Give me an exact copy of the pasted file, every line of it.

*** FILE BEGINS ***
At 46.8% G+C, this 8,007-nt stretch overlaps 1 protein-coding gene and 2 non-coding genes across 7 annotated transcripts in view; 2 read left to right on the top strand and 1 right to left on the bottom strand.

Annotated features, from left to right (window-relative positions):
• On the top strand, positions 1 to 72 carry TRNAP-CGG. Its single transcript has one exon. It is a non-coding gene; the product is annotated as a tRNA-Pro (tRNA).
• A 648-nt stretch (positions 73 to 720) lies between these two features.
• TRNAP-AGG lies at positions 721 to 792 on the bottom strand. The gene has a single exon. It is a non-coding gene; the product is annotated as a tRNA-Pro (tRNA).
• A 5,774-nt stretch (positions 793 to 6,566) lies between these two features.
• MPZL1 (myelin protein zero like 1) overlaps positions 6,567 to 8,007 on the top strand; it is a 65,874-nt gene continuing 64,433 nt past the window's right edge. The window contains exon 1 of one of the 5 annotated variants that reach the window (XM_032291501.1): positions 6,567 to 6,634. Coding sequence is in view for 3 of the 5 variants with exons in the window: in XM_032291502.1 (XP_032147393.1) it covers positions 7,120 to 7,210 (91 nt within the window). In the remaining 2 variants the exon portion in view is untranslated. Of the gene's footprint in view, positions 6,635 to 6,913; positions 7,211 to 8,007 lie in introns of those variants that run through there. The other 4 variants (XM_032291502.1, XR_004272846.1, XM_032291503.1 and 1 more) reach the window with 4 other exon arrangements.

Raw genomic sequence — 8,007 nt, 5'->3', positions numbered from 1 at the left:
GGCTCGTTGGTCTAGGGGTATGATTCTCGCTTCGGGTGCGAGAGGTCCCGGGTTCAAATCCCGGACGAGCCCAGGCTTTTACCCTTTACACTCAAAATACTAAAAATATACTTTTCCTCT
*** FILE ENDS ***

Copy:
At 46.8% G+C, this 8,007-nt stretch overlaps 1 protein-coding gene and 2 non-coding genes across 7 annotated transcripts in view; 2 read left to right on the top strand and 1 right to left on the bottom strand.

Annotated features, from left to right (window-relative positions):
• On the top strand, positions 1 to 72 carry TRNAP-CGG. Its single transcript has one exon. It is a non-coding gene; the product is annotated as a tRNA-Pro (tRNA).
• A 648-nt stretch (positions 73 to 720) lies between these two features.
• TRNAP-AGG lies at positions 721 to 792 on the bottom strand. The gene has a single exon. It is a non-coding gene; the product is annotated as a tRNA-Pro (tRNA).
• A 5,774-nt stretch (positions 793 to 6,566) lies between these two features.
• MPZL1 (myelin protein zero like 1) overlaps positions 6,567 to 8,007 on the top strand; it is a 65,874-nt gene continuing 64,433 nt past the window's right edge. The window contains exon 1 of one of the 5 annotated variants that reach the window (XM_032291501.1): positions 6,567 to 6,634. Coding sequence is in view for 3 of the 5 variants with exons in the window: in XM_032291502.1 (XP_032147393.1) it covers positions 7,120 to 7,210 (91 nt within the window). In the remaining 2 variants the exon portion in view is untranslated. Of the gene's footprint in view, positions 6,635 to 6,913; positions 7,211 to 8,007 lie in introns of those variants that run through there. The other 4 variants (XM_032291502.1, XR_004272846.1, XM_032291503.1 and 1 more) reach the window with 4 other exon arrangements.

Raw genomic sequence — 8,007 nt, 5'->3', positions numbered from 1 at the left:
GGCTCGTTGGTCTAGGGGTATGATTCTCGCTTCGGGTGCGAGAGGTCCCGGGTTCAAATCCCGGACGAGCCCAGGCTTTTACCCTTTACACTCAAAATACTAAAAATATACTTTTCCTCT